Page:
We can all be sensitive to the climate crisis. We can continue to work to improve our own awareness of the issues, for example the recent Amazon Synod, [The October 2019 meeting of bishops from the Pan-Amazon region that highlighted the vital role the area plays in the planet’s health.] and we can help others to do the same. We can simplify our lifestyles as much as we are capable of doing.” 

Providence Associate Marcy Meldahl reflects during a Providence Associate retreat

Marcy Meldahl

Powell, Tennessee

“I am passionate about the expansion of Medicaid for Tennesseans. Tennessee never accepted Obamacare. The most recent governor, Bill Haslam, a Republican, tried twice to persuade the legislature to pass a modified version of the Affordable Care Act (ACA) that should have resonated with Republicans. But because it was associated with Obama, it was toxic. The current governor, Bill Lee, is trying to make Tennessee the first state to receive approval for a block grant, with Tennessee and the federal government to split the ‘savings’ he expects to see. Tennessee is the 46th unhealthiest state (according to CBS). In this extra conservative state, I expect as little as possible will be spent on health care, and many more people will go without.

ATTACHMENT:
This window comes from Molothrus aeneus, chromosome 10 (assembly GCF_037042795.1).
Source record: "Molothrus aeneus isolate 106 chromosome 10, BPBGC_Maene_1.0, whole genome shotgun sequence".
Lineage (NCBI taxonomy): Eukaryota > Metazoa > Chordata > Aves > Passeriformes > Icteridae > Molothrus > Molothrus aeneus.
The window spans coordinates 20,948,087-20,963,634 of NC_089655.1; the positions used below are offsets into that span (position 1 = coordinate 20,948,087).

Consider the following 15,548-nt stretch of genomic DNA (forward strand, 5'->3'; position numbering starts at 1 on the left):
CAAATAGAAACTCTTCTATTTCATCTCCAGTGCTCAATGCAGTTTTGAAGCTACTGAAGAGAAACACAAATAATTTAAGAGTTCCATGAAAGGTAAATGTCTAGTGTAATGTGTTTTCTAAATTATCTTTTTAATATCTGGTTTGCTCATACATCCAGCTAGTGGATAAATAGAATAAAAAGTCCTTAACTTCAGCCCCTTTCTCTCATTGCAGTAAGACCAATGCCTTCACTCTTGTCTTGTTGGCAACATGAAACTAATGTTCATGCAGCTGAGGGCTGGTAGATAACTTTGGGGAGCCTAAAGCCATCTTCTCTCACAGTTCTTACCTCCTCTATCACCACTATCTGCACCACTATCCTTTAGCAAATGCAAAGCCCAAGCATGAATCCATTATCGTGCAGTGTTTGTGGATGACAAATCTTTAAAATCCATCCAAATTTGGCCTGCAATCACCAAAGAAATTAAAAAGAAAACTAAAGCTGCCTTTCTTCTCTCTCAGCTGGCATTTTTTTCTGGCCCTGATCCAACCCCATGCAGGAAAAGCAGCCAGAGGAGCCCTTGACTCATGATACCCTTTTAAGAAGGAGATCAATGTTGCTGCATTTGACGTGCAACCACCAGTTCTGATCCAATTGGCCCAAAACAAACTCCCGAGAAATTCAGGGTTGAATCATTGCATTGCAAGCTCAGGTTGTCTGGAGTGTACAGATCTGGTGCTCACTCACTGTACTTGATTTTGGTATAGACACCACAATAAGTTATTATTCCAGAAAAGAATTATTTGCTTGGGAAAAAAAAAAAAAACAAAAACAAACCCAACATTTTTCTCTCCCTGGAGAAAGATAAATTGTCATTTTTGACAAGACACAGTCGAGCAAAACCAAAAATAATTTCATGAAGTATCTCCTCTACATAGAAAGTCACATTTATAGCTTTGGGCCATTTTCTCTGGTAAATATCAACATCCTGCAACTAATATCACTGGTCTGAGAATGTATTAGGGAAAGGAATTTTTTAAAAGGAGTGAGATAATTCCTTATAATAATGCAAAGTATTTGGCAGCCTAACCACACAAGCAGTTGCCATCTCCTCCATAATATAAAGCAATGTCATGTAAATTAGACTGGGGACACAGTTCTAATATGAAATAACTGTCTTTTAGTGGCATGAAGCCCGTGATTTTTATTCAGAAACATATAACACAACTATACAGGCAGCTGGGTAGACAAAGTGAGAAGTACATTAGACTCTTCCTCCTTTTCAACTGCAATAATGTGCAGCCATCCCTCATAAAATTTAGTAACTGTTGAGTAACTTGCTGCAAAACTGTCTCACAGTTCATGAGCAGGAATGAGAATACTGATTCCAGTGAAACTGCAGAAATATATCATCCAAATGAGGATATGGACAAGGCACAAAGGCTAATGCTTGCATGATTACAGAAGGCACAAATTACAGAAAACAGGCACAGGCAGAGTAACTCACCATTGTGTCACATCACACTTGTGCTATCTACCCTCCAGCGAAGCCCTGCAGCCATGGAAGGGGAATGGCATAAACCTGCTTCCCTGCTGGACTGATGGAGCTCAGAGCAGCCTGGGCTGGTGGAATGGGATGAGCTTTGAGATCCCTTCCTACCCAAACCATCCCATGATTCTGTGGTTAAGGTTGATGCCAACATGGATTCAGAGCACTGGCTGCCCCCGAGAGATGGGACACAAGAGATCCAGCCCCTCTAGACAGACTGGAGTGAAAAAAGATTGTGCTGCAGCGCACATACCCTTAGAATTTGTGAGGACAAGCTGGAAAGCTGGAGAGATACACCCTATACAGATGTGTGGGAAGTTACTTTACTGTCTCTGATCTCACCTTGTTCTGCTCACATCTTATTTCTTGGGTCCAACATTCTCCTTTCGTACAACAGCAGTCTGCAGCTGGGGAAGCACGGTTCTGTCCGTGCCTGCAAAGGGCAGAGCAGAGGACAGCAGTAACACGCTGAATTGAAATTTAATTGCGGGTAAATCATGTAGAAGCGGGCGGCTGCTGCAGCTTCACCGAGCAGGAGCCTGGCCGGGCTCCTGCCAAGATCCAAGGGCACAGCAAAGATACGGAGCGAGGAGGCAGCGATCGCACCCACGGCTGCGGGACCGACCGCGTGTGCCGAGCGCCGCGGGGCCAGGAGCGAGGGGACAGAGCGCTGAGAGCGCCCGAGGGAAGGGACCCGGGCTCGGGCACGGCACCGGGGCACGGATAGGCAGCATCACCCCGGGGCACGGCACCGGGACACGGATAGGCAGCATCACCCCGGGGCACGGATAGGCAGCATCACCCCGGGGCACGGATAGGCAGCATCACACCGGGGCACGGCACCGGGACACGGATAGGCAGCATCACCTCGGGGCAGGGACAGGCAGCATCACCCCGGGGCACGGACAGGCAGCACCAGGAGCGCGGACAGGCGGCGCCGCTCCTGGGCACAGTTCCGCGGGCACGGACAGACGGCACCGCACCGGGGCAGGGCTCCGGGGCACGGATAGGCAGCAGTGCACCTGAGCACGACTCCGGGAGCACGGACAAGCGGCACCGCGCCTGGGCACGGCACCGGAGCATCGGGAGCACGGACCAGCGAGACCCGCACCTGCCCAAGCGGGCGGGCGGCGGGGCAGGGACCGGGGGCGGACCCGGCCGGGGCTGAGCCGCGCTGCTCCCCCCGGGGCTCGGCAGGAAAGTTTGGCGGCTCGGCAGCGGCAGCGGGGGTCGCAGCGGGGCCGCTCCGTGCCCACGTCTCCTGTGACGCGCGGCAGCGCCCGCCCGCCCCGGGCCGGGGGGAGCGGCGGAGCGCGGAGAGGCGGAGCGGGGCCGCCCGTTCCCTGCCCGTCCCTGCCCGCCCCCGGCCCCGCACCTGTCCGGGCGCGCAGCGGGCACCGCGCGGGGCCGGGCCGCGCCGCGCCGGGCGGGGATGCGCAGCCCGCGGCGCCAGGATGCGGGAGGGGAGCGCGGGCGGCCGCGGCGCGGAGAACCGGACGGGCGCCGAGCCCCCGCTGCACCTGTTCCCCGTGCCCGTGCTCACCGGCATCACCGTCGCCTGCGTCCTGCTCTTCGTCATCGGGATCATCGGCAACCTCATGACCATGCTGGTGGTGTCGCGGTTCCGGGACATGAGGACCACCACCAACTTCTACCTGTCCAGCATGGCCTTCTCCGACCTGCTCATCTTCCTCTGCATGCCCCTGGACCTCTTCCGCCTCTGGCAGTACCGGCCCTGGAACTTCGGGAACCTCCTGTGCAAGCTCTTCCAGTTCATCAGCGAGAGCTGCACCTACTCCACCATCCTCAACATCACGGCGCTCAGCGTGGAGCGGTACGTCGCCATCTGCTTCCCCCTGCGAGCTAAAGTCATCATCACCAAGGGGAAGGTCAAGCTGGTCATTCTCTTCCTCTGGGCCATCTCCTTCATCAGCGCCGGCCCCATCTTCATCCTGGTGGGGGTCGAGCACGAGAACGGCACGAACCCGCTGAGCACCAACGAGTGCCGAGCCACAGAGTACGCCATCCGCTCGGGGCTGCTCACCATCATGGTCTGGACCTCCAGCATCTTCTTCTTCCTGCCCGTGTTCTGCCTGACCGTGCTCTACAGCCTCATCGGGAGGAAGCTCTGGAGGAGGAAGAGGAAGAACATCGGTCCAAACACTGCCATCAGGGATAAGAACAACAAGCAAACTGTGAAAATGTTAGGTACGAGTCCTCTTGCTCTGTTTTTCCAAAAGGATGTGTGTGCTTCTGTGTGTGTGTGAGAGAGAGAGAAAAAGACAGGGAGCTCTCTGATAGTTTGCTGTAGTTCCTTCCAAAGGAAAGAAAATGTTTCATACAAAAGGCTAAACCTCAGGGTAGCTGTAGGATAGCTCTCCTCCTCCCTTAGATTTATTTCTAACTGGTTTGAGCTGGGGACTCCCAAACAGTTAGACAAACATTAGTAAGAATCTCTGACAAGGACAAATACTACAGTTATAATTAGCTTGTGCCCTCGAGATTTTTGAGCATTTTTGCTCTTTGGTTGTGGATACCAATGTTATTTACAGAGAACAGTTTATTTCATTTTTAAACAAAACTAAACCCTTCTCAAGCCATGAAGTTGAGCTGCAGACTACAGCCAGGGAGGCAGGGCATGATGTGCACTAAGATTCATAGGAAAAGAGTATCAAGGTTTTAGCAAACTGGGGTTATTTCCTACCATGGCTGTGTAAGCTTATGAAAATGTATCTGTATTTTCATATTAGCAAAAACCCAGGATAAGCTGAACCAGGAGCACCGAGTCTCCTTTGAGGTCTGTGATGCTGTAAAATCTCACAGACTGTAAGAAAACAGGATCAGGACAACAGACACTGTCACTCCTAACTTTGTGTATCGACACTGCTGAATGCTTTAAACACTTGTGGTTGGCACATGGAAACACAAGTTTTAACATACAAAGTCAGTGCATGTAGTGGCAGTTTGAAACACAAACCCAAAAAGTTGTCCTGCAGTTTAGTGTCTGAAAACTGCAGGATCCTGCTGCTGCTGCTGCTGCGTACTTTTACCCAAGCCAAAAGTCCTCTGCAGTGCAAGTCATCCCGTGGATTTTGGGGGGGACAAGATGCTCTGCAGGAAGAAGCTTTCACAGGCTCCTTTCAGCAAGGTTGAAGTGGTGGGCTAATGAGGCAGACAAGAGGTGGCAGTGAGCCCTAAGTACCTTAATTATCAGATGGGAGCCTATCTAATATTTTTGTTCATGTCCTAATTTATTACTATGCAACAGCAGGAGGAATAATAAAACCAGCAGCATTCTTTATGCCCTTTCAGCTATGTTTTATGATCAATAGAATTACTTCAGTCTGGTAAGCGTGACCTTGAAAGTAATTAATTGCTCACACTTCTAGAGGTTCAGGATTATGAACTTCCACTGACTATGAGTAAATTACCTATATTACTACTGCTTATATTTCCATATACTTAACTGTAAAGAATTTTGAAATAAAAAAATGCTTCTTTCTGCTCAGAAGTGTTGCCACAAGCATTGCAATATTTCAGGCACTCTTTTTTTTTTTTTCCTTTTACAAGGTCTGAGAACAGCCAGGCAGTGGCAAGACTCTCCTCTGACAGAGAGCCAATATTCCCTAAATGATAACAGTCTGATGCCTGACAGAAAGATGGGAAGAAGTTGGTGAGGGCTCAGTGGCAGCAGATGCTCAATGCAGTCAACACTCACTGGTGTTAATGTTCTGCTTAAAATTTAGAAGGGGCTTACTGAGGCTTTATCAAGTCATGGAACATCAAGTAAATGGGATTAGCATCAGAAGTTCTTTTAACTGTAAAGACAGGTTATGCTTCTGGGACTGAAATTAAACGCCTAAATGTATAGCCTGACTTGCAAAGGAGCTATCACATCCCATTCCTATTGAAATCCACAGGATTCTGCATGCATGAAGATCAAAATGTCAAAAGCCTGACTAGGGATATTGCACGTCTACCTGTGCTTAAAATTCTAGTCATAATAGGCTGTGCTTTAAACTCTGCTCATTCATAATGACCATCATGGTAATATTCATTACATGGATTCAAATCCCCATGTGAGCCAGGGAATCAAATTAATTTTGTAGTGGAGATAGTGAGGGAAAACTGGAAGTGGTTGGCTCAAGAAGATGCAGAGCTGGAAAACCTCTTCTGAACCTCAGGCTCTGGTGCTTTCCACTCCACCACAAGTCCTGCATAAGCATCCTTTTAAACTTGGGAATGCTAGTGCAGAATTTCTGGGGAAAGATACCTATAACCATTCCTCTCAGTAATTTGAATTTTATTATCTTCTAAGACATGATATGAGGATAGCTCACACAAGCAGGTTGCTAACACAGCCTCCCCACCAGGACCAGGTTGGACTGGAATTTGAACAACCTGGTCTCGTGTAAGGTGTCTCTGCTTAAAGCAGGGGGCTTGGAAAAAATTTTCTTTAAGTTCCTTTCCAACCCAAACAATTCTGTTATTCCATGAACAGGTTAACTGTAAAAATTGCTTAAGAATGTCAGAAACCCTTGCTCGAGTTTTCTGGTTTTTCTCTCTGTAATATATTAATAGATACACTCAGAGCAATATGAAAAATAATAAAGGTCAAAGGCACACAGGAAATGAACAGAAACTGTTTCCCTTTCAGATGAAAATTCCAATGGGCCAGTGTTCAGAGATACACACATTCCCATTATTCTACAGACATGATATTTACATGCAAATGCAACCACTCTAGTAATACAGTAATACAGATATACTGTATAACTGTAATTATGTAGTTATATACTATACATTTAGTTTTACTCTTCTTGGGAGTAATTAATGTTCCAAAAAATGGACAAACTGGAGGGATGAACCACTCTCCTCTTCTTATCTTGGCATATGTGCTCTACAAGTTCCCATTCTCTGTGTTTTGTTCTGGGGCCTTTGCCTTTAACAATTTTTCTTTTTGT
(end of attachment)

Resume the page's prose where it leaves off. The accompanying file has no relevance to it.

My past work experience has been, among other things, benefits management. I follow the news and plan to attend a meeting to understand how the state intends to administer block grant money. Frankly, I’m about over trying to write my representatives because my experience with the three Republicans in the U.S. Congress has resulted in nothing but letters telling me how great Trump is or what else they have done, never addressing my specific questions. I do, however, belong to Indivisible East Tennessee. When I was still working, I advocated for the Affordable Care Act among colleagues at the diocese because many of them reflexively took the Catholic Church’s negative position on the Affordable Care Act. As human resources director, I recognized the range of people we employed — from minimum wage janitor and cafeteria workers to six-figure high school principals. Though our health plan at that time was rich and relatively cheap to employees, it was still inaccessible to low-wage employees.